SALEM ( WSLS 10) – Democratic Presidential nominee Hillary Clinton holds a seven-percentage point lead over Republican nominee Donald Trump among likely voters in Virginia (45%-38%), according to the latest Roanoke College Poll.
“Clinton’s lead is narrowing,” said Dr. Harry Wilson, director of the Institute for Policy and Opinion Research. “If Donald Trump can rally the reluctant Republicans who still do not support him, then the race could be very close.”
Libertarian Gary Johnson trails with 5 percent of likely voters, Green Party candidate Jill Stein captures 2 percent, and Independent Evan McMullin garners 1 percent, while 9 percent remain undecided. In a two-way Clinton-Trump matchup, Clinton’s lead extends to 9 points (49%-40%). Clinton led by 9 percentage points in the last Roanoke College Poll (45%-36%) in early October.
The Roanoke College Poll interviewed 654 likely voters in Virginia between October 29 and November 1 and has a margin of error of +3.8 percent. The Poll was conducted after the announcement by FBI director James Comey that the organization was reopening the inquiry into Hillary Clinton’s emails.
Both candidates are still viewed unfavorably by voters. Clinton’s favorable ratings (40% favorable; 47% unfavorable) and those of Trump (25% favorable; 58% unfavorable) are statistically unchanged from the last Roanoke College Poll.
Clinton is still thought to be more qualified to be president by 69 percent of respondents (41% very qualified; 28% somewhat qualified) compared to 42 percent who said Trump is qualified (10% very qualified; 32% somewhat qualified). A majority of respondents said she at least somewhat understands the problems of people like them (54%), while 44 percent said the same about Trump. Again, a majority (53%) said that Clinton represents their issue and policy preferences, while 47 percent said the same of Trump.
Candidate support “gaps”
The most evident and intuitive gaps in support are race (whites favor Trump 47%-37%; blacks favor Clinton 79%-6%), marital status (those who are married favor Trump 47%-38% while those never married support Clinton 60%-17%), and gender (men favor Trump 41%-39%; women favor Clinton 50%-35%). Clinton still leads among ideological moderates 47%-30%, but Trump barely leads among Independents (38%-36%). Clinton claims the support of 89 percent of Democrats, while Trump claims 80 percent of Republicans.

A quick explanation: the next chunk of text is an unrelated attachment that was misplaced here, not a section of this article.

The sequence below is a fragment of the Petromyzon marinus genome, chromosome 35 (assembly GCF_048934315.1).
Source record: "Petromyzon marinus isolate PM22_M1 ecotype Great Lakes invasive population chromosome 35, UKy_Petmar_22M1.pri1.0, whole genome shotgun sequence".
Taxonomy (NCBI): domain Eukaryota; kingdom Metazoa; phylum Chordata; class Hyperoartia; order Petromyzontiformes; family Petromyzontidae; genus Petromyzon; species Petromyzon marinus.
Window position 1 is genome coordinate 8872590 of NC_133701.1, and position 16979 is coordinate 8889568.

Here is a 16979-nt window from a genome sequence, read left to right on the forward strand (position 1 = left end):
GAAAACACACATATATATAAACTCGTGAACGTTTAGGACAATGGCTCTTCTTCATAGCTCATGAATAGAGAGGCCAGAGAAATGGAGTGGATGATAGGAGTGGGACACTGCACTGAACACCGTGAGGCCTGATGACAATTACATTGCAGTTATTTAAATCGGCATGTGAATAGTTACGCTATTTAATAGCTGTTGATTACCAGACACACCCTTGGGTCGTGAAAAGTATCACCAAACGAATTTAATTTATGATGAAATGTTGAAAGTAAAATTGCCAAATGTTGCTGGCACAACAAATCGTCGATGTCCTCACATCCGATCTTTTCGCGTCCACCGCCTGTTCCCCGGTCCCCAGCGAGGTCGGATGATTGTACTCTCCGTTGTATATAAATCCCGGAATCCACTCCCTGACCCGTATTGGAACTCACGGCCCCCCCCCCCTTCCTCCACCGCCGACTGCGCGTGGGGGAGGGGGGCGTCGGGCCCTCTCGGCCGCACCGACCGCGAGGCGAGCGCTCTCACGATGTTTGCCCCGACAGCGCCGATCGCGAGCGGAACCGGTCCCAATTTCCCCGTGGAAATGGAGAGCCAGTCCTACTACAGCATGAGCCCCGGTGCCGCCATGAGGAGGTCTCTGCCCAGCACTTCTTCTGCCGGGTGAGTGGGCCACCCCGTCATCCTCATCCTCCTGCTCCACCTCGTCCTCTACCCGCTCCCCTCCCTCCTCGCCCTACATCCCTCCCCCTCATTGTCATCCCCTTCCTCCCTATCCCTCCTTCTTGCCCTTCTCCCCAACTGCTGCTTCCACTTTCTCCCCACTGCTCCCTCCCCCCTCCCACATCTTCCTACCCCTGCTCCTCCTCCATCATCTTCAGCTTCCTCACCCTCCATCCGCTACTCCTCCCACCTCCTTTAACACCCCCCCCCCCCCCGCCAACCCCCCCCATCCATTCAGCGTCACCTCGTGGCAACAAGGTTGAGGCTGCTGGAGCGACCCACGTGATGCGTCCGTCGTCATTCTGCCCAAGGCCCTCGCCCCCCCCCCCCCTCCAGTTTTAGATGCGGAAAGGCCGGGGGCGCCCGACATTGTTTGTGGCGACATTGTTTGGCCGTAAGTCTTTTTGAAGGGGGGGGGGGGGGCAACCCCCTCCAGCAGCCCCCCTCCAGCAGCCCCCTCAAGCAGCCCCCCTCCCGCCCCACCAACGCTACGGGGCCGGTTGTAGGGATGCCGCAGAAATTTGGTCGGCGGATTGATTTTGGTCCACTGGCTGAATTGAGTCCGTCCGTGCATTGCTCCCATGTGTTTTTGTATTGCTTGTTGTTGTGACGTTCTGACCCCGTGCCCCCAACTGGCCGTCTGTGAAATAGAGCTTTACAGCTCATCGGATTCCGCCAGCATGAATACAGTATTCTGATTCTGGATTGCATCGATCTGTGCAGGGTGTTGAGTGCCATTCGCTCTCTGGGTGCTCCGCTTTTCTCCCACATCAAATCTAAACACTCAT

Interviewing for The Roanoke College Poll was conducted by The Institute for Policy and Opinion Research at Roanoke College in Salem, Va. between October 29 and November 1, 2016. A total of 654 likely voters in Virginia were interviewed. Telephone interviews were conducted in English and Spanish. The random digit dial sample was obtained from ASDE Survey Sampler and includes both Virginia landline and cellphone exchanges so that all cell phone and residential landline telephone numbers, including unlisted numbers from Virginia exchanges, had a known chance of inclusion. Cellphones constituted 38 percent of the completed interviews.
Questions answered by the entire sample of 654 likely voters are subject to a sampling error of plus or minus approximately 3.8 percent at the 95 percent level of confidence. This means that in 95 out of 100 samples like the one used here, the results obtained should be no more than 3.8 percentage points above or below the figure that would be obtained by interviewing all likely voters in Virginia who have a home telephone or a cell phone. Where the results of subgroups are reported, the sampling error is higher.
Quotas were used to ensure that different regions of the Commonwealth were proportionately represented. The data were statistically weighted for gender, race, age, and political party. Weighting was done to match the demographic groups’ representation in the 2012 Virginia exit poll. The margin of error was not adjusted for design effects due to weighting.
The poll that was in the field on October 29 employed the same methodology as above except that weighting also included the region variable, which was not proportional at that time due to the early termination of the poll. Some questions were deleted from that questionnaire, but they all followed the “vote” variable, so that could not have impacted the “vote” question.
A copy of the questionnaire and all toplines may be found on the IPOR website.